16 July 2010

brotmuseum: exactly what it sounds like

germany30it’s still rather uneventful. but you’re enjoying this calm way of travelling and not having a long list of “tourist must-dos” to accomplish that you usually have when you visit a major city.

germany22you can’t believe your luck. of all the places to pick in germany to go to, you pick a place that has a brotmuseum nearby. brot. bread. so you study the bus schedules, and off you go to europäisches brotmuseum in the nearby village of ebergötzen.

germany23german isn’t so hard to learn… brotwagen is exactly what it sounds like. a bread wagon.

germany24ancient wooden cookie presses!

germany25anybody who loves bread will understand this set of photographs.

germany26bread baskets. flour container. a cake pan, and an owl made of dough.

germany27 you just love old equipment.

germany28postage stamps featuring bread. the word bread in every language. a mock windmill. and samples of grain from practically every country.

germany29after wandering around the museu,, you go outside and hang out with the miller inside the 200 year old mill that is still in use today.

germany31you decide to walk to the next town, about 3 miles away, since you don’t have a car and the bus won’t be here for another two hours…

germany32but it’s worth it because you get to see the flat german countryside that is just empty except for one very quiet windmill. which amazes you because you remember the whirling noises of the windmills in lubbock, tx where it was a constant loud drum. but this particular one is near silent. you’d miss it if weren’t so big.

germany33look at what you don’t see if you only visit big cities…

germany34you finally make it to the seeburger see. see = sea. it’s really a lake though. but no matter – any body of water is game in your book.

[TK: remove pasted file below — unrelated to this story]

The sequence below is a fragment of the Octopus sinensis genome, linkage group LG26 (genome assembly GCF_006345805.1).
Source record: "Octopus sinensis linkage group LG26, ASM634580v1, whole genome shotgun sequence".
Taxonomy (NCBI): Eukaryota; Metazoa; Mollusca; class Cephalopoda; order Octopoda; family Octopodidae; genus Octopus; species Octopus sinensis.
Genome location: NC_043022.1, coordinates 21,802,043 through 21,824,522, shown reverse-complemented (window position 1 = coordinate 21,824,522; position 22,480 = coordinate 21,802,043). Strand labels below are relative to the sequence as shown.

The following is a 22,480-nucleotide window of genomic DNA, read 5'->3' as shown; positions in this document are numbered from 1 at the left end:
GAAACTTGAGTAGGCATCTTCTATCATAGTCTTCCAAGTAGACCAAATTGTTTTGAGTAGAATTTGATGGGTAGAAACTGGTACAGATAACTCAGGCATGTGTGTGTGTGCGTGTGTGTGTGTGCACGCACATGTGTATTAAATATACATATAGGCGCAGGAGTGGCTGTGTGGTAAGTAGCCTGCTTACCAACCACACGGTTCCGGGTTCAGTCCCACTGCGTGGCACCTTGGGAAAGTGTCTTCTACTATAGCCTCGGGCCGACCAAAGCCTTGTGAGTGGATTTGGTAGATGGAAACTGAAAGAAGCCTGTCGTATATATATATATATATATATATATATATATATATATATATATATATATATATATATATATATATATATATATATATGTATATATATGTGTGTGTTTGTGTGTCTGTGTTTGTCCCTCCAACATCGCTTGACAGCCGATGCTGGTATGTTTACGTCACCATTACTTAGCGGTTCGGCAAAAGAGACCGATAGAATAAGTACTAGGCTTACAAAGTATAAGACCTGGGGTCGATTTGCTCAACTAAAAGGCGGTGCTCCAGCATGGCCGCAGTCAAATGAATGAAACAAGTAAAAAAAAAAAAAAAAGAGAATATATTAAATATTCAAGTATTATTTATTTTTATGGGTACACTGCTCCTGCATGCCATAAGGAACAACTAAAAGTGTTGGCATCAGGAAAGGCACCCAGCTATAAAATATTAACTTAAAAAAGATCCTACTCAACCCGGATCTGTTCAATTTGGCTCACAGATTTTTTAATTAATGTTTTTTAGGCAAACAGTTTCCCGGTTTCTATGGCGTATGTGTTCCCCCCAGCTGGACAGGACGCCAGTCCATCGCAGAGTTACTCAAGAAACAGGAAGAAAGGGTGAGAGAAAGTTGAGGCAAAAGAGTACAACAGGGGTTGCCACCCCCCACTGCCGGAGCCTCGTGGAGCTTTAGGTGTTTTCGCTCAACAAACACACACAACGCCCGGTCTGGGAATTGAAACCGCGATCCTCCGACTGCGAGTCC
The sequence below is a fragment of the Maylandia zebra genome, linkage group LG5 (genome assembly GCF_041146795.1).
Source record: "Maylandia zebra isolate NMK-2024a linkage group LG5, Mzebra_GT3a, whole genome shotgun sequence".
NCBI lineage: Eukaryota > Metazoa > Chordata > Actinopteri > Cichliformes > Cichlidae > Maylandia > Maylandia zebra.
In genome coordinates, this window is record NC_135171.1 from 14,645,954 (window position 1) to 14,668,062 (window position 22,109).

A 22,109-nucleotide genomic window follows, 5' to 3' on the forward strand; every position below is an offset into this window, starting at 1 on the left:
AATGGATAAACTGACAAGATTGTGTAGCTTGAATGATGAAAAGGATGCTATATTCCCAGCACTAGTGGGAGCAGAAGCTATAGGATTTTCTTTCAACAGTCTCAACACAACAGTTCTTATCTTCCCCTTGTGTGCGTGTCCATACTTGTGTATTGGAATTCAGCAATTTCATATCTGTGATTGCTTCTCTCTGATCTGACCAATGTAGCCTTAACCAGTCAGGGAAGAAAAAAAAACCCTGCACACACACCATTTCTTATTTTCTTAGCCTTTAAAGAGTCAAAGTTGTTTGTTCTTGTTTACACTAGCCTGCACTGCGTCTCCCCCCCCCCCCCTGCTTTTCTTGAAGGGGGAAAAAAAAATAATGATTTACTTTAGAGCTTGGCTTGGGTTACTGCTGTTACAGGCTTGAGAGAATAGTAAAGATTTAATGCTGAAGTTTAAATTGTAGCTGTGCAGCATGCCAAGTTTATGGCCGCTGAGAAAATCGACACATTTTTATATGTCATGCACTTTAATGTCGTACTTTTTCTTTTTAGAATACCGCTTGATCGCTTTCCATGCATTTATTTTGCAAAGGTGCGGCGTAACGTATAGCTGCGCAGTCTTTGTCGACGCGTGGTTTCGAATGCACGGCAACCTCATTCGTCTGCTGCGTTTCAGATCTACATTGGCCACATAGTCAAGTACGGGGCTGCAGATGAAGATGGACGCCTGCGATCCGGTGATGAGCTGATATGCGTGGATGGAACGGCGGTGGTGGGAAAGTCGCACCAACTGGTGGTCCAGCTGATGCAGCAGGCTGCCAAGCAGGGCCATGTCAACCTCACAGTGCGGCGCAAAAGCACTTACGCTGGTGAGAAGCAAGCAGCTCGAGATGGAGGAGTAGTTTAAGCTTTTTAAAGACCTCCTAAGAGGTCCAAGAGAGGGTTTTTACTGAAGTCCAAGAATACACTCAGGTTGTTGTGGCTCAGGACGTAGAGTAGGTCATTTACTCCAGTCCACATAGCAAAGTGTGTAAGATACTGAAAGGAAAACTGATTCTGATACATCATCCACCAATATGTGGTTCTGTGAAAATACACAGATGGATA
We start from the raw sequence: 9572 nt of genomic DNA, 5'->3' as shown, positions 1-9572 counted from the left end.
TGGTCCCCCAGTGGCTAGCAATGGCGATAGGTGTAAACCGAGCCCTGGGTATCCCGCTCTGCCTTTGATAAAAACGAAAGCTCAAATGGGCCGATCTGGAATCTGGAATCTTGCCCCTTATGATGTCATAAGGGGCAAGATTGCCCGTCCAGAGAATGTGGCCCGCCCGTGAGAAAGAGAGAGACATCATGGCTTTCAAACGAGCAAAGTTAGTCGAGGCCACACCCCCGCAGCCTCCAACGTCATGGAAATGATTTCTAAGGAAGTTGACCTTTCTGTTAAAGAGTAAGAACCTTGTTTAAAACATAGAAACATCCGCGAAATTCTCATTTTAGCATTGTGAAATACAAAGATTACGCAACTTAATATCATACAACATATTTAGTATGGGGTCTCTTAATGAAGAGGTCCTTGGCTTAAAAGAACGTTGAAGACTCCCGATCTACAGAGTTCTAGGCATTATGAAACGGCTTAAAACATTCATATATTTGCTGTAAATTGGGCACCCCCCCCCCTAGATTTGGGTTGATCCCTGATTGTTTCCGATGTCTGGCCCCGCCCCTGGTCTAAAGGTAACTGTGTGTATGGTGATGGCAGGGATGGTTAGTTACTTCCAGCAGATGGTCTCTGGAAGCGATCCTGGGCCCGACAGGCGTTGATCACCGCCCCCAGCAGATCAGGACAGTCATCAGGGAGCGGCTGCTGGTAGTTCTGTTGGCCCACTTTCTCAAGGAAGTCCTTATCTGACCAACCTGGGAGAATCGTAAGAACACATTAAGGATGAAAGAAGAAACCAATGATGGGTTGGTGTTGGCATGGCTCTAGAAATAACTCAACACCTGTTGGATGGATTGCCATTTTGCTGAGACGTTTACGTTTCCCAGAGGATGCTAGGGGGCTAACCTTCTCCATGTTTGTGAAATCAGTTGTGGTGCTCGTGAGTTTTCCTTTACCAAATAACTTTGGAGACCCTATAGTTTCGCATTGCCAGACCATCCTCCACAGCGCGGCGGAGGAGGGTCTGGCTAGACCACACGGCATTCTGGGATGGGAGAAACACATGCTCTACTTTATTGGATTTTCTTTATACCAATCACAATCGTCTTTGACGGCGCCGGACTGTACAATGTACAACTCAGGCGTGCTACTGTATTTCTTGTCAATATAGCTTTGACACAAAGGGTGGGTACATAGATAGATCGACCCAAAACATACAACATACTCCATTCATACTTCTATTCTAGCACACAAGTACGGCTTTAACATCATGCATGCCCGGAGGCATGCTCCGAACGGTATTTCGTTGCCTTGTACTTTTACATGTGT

then you wait a few hours for the next bus. because there isn’t anything to do in this village except for the little lake.

germany35and you arrive at duderstadt. just another small city, but this one is (locally) famous for it’s twisted  tower since of how well executed it is.

germany36you don’t really do much except for walk around.

germany37another peaceful day. you enjoyed your glimpse into the german countryside.

and then, it’s time to head back to göttingen.


Rosa's Yummy Yums said...

I'd love to visit Germany! Those houses are so pretty. That Brotmuseum sounds extremely interesting! Thanks for sharing your pictures with us.



x said...

ooh those windmill cookies, i remember eating those as a kid. didn't realize they came from a wooden press, so cool!

(although mine probably came from some factory in the US)

cathy said...

@rosa: it's your neighbor... ;) and yes, the care they put into their buildings is stunning@

@x: ahh i had no idea they were called windmill cookies! i know they might be "speculoos" cookies, but i didn't know we had the same in the us. thanks for letting me know :)!

christelle is flabbergasting said...

All your pics are so mouth-watering, Cathy ! J'adore ! :)